In my opinion, the contention appears to be correct. If the Legislature by using the word 'regulating' in the different clauses of Sub-section (2) intended that this word included the power of prohibition also, there does not appear any satisfactory reason why the Legislature should have used both the words 'regulating' and 'prohibiting' in the different clauses.
6. In my opinion the word 'regulating' slaughter houses means laying down the terms and conditions according to which the slaughter houses shall be worked as also the hours during which they would be worked but it does not mean that any particular kind of animal shall or shall not be slaughtered in the slaughter house. If it were so intended, it would have been clearly mentioned in the clause in this connection a reference to Clause (q) may be of some help. This clause runs as follows:
'Providing for the regulation or prohibition of any description of traffic an any public road where such regulation or prohibition appears to the Board to be necessary,'
It would appear form the, above clause that the Board has been given the power to frame bye-laws providing for the regulation of any description of traffic on any public road and also the powerprohibiting any particular kind of traffic on such road. In view or the above fact I am of opinion that according to Clause (k) of Sub-section (2) of Section 174, the District Board could frame a bye-law only to regulate the slaughter houses but it could not frame any bye-law prohibiting the slaughter of any particular kind of animal in the slaughter house. As such, the bye-law No. 1 prohibiting the slaughter of a particular kind of animal in the slaughter house within the District Board of Saharanpur is I beyond the power of the District Board and is, therefore, 'ultra vires' and unenforceable.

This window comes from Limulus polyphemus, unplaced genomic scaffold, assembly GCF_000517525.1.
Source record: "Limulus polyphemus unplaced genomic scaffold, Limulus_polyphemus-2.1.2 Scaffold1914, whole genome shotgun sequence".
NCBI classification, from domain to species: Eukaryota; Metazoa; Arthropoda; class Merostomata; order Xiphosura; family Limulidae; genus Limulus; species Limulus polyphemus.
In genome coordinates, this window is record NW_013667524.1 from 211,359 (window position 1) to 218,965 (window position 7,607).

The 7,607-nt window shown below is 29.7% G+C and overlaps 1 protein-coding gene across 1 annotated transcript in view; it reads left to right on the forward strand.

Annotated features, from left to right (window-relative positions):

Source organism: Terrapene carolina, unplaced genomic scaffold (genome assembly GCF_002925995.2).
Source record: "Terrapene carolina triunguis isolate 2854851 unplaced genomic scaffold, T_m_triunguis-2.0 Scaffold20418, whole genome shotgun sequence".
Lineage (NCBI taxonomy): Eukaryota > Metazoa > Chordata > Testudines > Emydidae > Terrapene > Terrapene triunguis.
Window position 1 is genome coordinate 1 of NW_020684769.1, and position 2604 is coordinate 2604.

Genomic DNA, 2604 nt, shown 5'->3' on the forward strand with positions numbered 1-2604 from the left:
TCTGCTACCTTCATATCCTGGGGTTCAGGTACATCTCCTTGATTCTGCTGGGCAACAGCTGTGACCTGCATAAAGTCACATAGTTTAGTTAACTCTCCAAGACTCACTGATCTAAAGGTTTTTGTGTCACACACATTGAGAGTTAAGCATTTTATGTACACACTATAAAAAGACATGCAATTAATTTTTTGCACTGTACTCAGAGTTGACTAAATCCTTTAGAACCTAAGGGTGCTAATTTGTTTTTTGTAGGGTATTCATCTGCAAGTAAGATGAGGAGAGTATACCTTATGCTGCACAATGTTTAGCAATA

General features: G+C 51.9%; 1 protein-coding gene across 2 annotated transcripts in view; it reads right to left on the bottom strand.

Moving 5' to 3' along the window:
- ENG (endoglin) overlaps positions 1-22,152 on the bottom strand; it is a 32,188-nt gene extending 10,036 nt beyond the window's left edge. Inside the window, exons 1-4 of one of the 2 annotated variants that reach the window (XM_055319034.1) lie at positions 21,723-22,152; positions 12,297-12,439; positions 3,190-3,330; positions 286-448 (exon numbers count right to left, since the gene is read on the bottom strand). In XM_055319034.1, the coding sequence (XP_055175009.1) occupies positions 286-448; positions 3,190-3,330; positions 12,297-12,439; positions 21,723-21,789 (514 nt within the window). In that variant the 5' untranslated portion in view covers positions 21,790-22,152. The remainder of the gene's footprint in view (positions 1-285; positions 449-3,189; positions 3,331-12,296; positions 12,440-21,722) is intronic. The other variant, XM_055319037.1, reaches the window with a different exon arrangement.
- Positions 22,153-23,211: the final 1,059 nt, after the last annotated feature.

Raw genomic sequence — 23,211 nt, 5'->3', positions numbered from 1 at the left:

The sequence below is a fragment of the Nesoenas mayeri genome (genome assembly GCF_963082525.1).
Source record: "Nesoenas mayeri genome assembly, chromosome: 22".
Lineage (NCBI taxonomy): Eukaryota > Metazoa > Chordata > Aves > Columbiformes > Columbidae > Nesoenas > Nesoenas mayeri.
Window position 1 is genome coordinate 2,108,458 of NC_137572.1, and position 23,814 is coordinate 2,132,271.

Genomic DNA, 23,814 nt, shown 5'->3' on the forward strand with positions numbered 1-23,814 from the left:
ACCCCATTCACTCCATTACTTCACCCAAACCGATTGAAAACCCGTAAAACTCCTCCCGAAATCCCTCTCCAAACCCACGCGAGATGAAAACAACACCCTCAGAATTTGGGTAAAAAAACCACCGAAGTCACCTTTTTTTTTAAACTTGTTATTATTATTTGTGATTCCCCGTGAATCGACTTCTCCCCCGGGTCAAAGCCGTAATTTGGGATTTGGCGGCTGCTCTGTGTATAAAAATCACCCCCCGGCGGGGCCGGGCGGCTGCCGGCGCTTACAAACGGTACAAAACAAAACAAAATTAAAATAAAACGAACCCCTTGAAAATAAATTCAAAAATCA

7. On the question of fact also I am of opinion that there is no satisfactory evidence that the accused slaughtered a cow. The mere fact that some flesh was recovered from the houses of the different accused and also a Kulhari and a knife from the house of one of the accused, namely Abdul Rahman does not necessarily mean that the flesh which was recovered was of a cow or that a cow was slaughtered by the accused.
As has been observed by the learned Additional Sessions Judge, the flesh which was recovered from the houses of the different accused was sentto a doctor for medical examination but the doctor who examined it was not produced in evidence in order to prove that it was the flesh of a cow.
8. In the circumstances, I am of opinion thatthe conviction of the accused under Section 175, DistrictBoards Act cannot be maintained. I therefore, accept the reference, set aside the conviction andsentence of the accused under the aforesaid Sectionand direct that the fine, if paid, be refunded.